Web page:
The English Face of Machiavelli
The most important use to which Machiavelli's writings were put in England between 1640 and 1660 was as comment on the principle of rule by a single person.
It is in no way surprising that this aspect of Machiavelli should have struck men forcibly at this particular time, for it was the de facto quality of political rule which was in the forefront of his mind. If the king is king de jure, if political discussion is centred on the question of his 'rights'and their limitation, Machiavelli is irrelevant; this question had not concerned him during the age of tyrants which was his Italian background. But as soon as the de jure nature of kingship begins to be questioned, as soon as there is even the suggestion of an alternative to hereditary monarchy, we have begun to move towards the Machiavellian ambit of de facto political power.
It is not surprising, therefore, that after the Grand Remonstrance Machiavelli began to be seen in a new light and his ideas to be evaluated within a new context in England. This is not to suggest that 1641 marks a well-defined break in the continuity of English political thought. On the contrary, the sixteen-forties represent, more than anything else, a period of unsuccessful groping for an alternative to the rule of Charles Stuart. Unsuccessful, because it was not long before King Charles had to be replaced by King Oliver, and King Oliver by Charles II. It seemed that in seventeenth-century England there could be no viable alternative to the rule of one man.
Nevertheless, these changes involved a process of re-evaluation of the institution of monarchy. Divine right as a valid justification for the rule of one man became increasingly inadequate once the rupture between King and Parliament had become an established fact. Yet, if the king was not God's lieutenant, responsible for his actions to God alone, and not to men, what was he?
The question was never answered satisfactorily, but the very fact that it had to be asked drew the attention of some men to the practical realities of single rule and away from the problem of its ethical or theological justification. Thus their attention was inevitably focused on an aspect of Machiavelli which had not seemed relevant or important earlier. It is in this light that we shall consider Machiavellian comment on Charles I, Oliver Cromwell and Charles II.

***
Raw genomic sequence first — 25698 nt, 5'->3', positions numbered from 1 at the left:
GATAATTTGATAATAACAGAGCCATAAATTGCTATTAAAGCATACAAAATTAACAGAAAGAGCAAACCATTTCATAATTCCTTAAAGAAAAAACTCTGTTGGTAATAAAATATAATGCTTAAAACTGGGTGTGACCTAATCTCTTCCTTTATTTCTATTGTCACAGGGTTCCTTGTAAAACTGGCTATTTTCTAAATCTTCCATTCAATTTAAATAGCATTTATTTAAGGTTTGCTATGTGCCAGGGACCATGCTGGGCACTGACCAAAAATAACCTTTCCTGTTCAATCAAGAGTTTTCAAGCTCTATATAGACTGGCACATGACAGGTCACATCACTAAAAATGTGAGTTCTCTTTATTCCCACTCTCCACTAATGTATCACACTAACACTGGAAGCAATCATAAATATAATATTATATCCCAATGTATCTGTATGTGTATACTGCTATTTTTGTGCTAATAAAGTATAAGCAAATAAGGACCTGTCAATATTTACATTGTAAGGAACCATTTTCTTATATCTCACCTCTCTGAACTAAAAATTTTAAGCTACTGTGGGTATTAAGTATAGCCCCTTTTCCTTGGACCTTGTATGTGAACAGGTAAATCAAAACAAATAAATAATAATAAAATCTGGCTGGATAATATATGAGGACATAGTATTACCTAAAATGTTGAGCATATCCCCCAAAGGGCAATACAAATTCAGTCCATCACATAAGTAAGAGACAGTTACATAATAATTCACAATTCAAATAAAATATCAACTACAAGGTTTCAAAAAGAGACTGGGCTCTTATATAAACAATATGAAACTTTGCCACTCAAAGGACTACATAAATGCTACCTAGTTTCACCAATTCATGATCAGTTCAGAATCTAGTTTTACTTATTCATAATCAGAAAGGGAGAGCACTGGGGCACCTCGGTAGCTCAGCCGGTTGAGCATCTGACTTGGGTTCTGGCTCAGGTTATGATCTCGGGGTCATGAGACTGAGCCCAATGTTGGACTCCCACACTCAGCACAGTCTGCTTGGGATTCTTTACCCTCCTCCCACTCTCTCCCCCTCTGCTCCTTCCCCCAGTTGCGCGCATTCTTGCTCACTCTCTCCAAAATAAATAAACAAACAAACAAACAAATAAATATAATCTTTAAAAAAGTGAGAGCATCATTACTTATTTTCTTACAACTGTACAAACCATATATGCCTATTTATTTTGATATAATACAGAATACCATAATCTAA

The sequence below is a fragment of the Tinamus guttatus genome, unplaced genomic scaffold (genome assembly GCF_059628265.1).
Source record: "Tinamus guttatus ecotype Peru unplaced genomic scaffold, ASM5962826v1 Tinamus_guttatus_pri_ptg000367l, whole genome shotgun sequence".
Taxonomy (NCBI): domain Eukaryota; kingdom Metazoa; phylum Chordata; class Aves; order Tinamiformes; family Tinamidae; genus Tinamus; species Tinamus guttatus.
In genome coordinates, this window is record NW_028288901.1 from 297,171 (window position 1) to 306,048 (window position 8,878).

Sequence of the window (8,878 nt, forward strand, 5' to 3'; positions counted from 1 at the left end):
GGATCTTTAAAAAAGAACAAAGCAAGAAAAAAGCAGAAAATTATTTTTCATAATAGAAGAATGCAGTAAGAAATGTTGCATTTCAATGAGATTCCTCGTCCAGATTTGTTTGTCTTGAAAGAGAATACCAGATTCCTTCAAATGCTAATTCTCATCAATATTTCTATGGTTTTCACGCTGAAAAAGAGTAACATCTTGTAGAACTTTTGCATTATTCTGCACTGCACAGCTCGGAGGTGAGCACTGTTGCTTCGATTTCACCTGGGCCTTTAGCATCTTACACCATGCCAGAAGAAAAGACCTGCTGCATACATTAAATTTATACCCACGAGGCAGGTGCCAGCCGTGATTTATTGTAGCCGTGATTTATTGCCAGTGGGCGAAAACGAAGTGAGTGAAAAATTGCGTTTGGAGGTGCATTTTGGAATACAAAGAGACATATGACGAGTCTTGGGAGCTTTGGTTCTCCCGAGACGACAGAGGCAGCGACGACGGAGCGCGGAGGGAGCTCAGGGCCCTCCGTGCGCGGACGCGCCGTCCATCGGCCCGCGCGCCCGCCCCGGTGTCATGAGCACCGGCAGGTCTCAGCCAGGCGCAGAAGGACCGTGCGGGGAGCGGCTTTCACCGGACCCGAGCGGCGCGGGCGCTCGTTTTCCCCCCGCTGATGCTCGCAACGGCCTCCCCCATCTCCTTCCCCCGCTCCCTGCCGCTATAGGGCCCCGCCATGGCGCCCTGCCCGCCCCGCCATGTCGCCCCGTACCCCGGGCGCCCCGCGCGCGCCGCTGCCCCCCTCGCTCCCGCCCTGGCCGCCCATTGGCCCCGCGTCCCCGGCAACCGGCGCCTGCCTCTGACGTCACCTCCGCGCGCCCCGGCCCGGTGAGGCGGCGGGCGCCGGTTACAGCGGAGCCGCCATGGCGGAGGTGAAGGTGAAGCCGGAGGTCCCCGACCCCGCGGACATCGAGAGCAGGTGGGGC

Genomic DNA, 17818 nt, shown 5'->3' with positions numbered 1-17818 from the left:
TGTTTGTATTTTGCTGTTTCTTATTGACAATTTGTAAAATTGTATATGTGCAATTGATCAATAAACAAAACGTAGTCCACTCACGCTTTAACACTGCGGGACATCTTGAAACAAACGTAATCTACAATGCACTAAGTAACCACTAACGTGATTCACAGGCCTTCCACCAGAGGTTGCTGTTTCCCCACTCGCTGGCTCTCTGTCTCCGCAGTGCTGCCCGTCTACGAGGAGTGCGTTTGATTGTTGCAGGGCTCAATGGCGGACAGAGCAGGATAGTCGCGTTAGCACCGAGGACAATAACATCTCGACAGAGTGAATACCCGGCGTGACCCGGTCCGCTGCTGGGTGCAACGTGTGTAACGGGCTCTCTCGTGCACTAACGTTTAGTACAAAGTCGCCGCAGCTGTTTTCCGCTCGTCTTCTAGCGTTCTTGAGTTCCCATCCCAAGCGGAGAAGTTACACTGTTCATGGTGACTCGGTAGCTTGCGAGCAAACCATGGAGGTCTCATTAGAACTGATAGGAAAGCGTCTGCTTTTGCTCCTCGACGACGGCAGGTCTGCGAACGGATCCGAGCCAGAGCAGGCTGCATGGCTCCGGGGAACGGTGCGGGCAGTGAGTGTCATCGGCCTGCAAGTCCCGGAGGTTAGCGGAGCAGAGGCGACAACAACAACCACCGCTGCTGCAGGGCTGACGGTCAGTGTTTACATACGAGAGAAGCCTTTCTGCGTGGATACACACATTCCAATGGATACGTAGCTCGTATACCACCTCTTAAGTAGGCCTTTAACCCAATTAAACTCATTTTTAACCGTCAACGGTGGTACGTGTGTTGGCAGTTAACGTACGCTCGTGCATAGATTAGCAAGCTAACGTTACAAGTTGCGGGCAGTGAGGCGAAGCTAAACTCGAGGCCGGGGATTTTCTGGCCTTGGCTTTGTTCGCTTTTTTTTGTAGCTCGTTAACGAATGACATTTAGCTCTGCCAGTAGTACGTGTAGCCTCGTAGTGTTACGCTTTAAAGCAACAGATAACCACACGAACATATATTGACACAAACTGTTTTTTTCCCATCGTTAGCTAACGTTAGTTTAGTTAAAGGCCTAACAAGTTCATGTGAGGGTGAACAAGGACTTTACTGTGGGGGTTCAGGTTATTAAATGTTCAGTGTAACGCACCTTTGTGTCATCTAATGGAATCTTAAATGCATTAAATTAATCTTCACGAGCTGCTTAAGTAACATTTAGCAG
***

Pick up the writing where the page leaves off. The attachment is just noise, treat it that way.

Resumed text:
This comment, as we shall see, was divided naturally between favourable and unfavourable. In all three instances Machiavelli was used both as attack and defence. How was this possible?
In order to answer this question, we must first consider Machiavelli's own attitude vis-a-vis single rule. Despite the sophistical intricacies of modern criticism, there is no difficulty here. What is obvious is Machiavelli's preference for a republican form of government. If, however, the political life of a people has reached a certain stage of corruption, it will no longer be possible to achieve or maintain this, and the only alternative to anarchy will be the rule of a single strong man. It is with this latter alternative that only part of The Discourses, but all of The Prince is concerned. In order to set himself up and maintain himself, Machiavelli suggests, the ruler must know how to do evil, he must be prepared to be wicked when the situation demands. Nowhere does Machiavelli attempt to justify evil, to transmute it into 'good' by equating it with 'reason of state' or some other such device. Evil is evil, unequivocally, but it is also one of the necessities of single rule. Machiavelli has stated his views on this quite clearly. In chapter 26 of book I of The Discourses, he wrote:
Such methods are exceedingly cruel, and are repugnant to any community, not only to a Christian one, but to any composed of men. It behoves, therefore, every man to shun them, and to prefer rather to live as a private citizen than as a king with such ruination of men to his score. None the less, for the sort of man who is unwilling to take up this first course of well doing, it is expedient, should he wish to hold what he has, to enter on the path of wrong doing. Actually, however, most men prefer to steer a middle course, which is very harmful; for they know not how to be wholly good nor yet wholly bad, as in the next chapter will be will be shown by means of an example.Machiavelli's chosen example was Giovampagolo Baglioni's failure to have Pope Julius II killed when he had him in his power. From it, he drew the moral again, with a significant extension:
So they concluded it must be due to men not knowing how to be either magnificently bad or perfectly good; and that, since evil deeds have a certain grandeur and are openhanded in their way, Giovampagolo was incapable of performing them.There is a key here to Machiavelli the political artist, admiring performance for its own sake. But nowhere does he attempt a slide, a rapprochement. To Machiavelli, as firmly as to the theologians whom he ignored, good was good and evil was evil. It was the ragion di stato school, coming after Machiavelli, who invented a special moral scale for statesmen.
Thus The Prince simultaneously fulfils two functions. It shows the man who wishes to play this wicked game how best to act, but in doing so it necessarily constitutes a criticism of those who wish to play at all. Now, it is obvious from the fact that Machiavelli never seeks to justify evil means but merely puts them forward as necessary, that he was aware of the double-edged nature of the sword he had forged. Therefore, to ask whether Machiavelli intended The Prince as a guide to rulers, or as a criticism of them, is unreal. The answer is: both. And, as we shall see, Englishmen in the seventeenth century fastened on to either meaning, as their immediate political purposes demanded.